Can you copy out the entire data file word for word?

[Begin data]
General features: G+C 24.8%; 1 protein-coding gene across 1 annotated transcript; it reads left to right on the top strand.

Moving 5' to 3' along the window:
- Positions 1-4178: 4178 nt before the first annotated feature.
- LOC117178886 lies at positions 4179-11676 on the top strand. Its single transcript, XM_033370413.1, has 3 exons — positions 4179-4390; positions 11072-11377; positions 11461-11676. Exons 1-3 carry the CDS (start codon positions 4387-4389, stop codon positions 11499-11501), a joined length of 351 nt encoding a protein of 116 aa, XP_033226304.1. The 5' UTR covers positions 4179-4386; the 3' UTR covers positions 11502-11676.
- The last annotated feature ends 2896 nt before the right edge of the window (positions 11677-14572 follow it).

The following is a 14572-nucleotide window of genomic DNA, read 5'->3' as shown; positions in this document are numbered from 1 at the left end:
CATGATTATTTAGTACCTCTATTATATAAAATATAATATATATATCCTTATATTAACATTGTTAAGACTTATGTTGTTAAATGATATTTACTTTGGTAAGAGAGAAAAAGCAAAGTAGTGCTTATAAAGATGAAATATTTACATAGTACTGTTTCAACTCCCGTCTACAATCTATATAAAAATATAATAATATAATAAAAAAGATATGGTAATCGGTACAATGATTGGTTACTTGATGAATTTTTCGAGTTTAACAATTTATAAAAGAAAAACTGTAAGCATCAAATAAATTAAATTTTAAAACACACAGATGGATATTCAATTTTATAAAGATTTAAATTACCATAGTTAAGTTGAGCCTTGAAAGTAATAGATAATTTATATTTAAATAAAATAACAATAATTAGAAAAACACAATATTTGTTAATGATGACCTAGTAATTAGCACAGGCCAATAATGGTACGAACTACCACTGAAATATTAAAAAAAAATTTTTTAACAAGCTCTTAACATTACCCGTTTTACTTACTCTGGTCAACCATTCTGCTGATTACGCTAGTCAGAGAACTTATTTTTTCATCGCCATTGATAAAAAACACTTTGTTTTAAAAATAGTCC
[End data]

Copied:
General features: G+C 24.8%; 1 protein-coding gene across 1 annotated transcript; it reads left to right on the top strand.

Moving 5' to 3' along the window:
- Positions 1-4178: 4178 nt before the first annotated feature.
- LOC117178886 lies at positions 4179-11676 on the top strand. Its single transcript, XM_033370413.1, has 3 exons — positions 4179-4390; positions 11072-11377; positions 11461-11676. Exons 1-3 carry the CDS (start codon positions 4387-4389, stop codon positions 11499-11501), a joined length of 351 nt encoding a protein of 116 aa, XP_033226304.1. The 5' UTR covers positions 4179-4386; the 3' UTR covers positions 11502-11676.
- The last annotated feature ends 2896 nt before the right edge of the window (positions 11677-14572 follow it).

The following is a 14572-nucleotide window of genomic DNA, read 5'->3' as shown; positions in this document are numbered from 1 at the left end:
CATGATTATTTAGTACCTCTATTATATAAAATATAATATATATATCCTTATATTAACATTGTTAAGACTTATGTTGTTAAATGATATTTACTTTGGTAAGAGAGAAAAAGCAAAGTAGTGCTTATAAAGATGAAATATTTACATAGTACTGTTTCAACTCCCGTCTACAATCTATATAAAAATATAATAATATAATAAAAAAGATATGGTAATCGGTACAATGATTGGTTACTTGATGAATTTTTCGAGTTTAACAATTTATAAAAGAAAAACTGTAAGCATCAAATAAATTAAATTTTAAAACACACAGATGGATATTCAATTTTATAAAGATTTAAATTACCATAGTTAAGTTGAGCCTTGAAAGTAATAGATAATTTATATTTAAATAAAATAACAATAATTAGAAAAACACAATATTTGTTAATGATGACCTAGTAATTAGCACAGGCCAATAATGGTACGAACTACCACTGAAATATTAAAAAAAAATTTTTTAACAAGCTCTTAACATTACCCGTTTTACTTACTCTGGTCAACCATTCTGCTGATTACGCTAGTCAGAGAACTTATTTTTTCATCGCCATTGATAAAAAACACTTTGTTTTAAAAATAGTCC